One such instance is found at this bus stop near an estate in Laurieston approaching the river, seen here covered in some nice slippery leaves. Why does it have to be this sharp? It appears that it was built this way to ensure the angle of the pedestrian crossing lines up with an allay way between the houses to the left.
However given the space behind is unused (the road ends behind the line of bollards), its difficult to imagine this was the best they could do. Even if the crossing couldn’t be moved, the bus stop could have been pulled a little closer to the crossing to allow a smoother turn out further south, making it safer for both pedestrians an bikes.
Few Opportunities to Overtake
While the paths are built to a high standard, are consistent in width and wide enough for even novice users, it is rarely wide enough to overtake other cyclists. This isn’t the biggest concern particularly as the traffic is still relatively low, but going forward larger pathways like this should really be wider or at least have some sections of wider path for slower or less confident users to be safely overtaken by people trying to quickly get from a to b.
The latest Dutch design standards allow for two people to cycle side by side in one direction and another to pass them in the other direction with a minimum path width of at least 4 meters with the previous standard of 2 meters recently replaced. With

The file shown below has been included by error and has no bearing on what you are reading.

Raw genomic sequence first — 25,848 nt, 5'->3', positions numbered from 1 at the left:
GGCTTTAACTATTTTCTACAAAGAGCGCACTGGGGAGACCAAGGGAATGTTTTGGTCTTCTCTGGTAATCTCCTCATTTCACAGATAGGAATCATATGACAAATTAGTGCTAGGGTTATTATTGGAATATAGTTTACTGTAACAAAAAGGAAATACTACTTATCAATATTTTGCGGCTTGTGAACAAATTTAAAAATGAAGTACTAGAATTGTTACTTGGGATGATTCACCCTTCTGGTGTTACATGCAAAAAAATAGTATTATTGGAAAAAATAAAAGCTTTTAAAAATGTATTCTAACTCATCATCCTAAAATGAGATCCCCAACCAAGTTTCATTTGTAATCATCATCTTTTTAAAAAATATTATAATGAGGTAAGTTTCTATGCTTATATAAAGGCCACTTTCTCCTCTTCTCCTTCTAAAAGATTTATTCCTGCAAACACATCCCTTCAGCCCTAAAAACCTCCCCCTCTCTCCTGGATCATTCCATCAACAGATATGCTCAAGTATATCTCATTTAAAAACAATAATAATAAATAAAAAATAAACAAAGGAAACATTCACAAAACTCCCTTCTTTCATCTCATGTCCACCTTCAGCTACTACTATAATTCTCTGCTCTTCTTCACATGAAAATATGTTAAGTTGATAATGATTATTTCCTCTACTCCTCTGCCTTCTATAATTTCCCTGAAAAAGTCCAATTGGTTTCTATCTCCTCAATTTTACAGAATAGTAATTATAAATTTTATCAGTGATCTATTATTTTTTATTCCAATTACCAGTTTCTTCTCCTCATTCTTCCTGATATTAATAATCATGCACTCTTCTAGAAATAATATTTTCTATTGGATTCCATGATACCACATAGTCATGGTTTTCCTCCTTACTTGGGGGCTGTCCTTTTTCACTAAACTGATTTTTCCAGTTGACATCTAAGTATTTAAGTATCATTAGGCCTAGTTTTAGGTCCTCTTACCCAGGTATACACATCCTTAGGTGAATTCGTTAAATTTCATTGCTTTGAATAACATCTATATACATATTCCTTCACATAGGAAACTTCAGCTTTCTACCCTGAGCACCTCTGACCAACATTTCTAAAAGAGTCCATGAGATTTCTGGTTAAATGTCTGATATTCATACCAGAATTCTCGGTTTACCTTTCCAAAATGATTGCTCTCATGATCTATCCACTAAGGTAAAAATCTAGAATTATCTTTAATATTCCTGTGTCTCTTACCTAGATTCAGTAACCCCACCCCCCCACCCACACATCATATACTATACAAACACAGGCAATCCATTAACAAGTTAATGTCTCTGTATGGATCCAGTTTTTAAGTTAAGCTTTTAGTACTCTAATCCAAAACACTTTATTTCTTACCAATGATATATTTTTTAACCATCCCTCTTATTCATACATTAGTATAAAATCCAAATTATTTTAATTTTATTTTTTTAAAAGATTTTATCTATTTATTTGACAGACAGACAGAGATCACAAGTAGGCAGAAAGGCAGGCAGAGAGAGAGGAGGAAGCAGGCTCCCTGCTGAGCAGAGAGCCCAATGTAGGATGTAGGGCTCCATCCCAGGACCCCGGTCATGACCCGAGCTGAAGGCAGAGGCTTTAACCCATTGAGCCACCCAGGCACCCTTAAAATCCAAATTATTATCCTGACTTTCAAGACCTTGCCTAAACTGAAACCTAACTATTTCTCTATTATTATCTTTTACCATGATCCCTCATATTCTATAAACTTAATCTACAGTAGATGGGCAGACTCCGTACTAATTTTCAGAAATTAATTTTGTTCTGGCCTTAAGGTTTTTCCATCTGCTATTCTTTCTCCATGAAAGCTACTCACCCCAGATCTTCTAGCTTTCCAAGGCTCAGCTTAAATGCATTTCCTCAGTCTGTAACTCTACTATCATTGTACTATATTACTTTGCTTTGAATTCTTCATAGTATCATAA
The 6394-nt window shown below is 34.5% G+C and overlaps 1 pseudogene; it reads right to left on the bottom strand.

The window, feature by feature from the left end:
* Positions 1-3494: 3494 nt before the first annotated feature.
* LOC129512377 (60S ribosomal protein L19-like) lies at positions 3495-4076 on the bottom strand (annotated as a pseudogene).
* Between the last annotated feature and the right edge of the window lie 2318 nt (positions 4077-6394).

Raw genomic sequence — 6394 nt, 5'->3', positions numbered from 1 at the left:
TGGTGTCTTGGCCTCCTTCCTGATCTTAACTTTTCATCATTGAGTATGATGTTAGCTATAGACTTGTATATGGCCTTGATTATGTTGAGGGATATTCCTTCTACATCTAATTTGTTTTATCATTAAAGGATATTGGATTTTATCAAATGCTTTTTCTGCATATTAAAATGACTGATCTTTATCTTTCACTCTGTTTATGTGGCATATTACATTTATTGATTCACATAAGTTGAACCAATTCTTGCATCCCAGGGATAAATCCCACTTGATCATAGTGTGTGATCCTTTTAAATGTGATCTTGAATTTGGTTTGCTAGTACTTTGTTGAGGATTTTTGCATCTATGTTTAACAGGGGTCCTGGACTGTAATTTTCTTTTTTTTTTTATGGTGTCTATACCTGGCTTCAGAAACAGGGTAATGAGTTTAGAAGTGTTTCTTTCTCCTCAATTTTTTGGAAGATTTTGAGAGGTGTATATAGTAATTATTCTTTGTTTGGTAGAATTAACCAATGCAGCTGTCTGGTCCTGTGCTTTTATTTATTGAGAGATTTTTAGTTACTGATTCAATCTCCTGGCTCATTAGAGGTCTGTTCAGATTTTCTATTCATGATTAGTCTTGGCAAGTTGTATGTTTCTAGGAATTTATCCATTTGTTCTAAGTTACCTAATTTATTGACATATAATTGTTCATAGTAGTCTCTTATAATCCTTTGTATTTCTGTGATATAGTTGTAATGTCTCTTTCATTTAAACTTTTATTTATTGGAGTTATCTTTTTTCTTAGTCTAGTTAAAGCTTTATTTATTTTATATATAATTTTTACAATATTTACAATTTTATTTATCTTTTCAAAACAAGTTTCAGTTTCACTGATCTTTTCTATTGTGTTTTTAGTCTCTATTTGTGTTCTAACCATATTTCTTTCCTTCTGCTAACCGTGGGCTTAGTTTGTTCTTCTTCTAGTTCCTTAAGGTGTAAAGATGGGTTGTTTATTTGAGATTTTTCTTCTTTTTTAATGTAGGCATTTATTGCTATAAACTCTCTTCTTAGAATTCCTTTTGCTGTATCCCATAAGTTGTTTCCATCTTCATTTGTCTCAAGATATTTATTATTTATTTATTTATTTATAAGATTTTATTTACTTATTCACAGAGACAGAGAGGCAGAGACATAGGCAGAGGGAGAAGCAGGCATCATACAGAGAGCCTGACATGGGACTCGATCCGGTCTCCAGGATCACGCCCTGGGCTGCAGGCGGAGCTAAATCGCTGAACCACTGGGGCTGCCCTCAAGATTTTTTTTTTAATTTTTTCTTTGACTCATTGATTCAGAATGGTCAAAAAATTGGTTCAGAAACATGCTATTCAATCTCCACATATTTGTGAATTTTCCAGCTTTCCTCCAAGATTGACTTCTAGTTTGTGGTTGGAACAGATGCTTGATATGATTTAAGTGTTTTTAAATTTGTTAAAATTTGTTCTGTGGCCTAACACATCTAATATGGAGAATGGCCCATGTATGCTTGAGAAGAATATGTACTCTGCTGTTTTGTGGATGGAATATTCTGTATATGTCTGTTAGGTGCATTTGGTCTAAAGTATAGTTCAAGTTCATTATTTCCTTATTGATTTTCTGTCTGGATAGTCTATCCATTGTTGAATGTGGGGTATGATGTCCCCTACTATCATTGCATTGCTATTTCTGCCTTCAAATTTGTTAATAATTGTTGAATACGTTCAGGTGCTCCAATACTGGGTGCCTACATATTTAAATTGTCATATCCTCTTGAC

Of course, we’re a long way from having to manage that level of bike traffic, but will be felt as active travel capacity increases; the London cycle network has a tendency to cause cycling tailbacks at rush hour, in part due to the small width of the tracks. The designers of later London Cycle Ways are apparently finally making the lanes wider to facilitate this.
Bizarre Two-Way Sections
Speaking of inadequate widths, the route has one section where the lane narrows with little warning and turns into a bi-directional path. Take a look at this screenshot near Cuthberton St, you’ll see that the southbound side has a bike lane travelling south while the northbound has a dual direction lane allowing both north and south travel, which then merges back into a northbound only lane at Copelaw St.
This is apparently to connect with a bi-directional bike lane going along Cuthberton St besides a school. While I can see the argument for having the lane outside the school be bi-directional I think this is a compromise for the fact the street is not traffic calmed sufficiently, at the planners maintained the parking / drop-off space on the other side of the road.
Ultimately this is an attempt made to connect to a tributary street that may have been too difficult to redesign / rethink. I don’t think its the end of the world but it would not have taken much to make the lane 50cm or so wider to reduce potential conflict.
Street Parking Limits the Road
Throughout this article I’ve tried to frame the point of view of the driver as much as possible. I want to draw attention to the fact that good street design and planning benefits all road users, and that a lot of basic active travel infrastructure does not negatively affect cars at all.
I have done this because discussions concerning street design and road building in this country are inevitably centred around the experience of drivers. Ideas such as capacity being the determining factor in congestion are highly ingrained in our way of thinking.
Any change, even changes that benefit motorists, are often opposed by citing the idea that the only way to improve congestion is road widening and removing obstacles.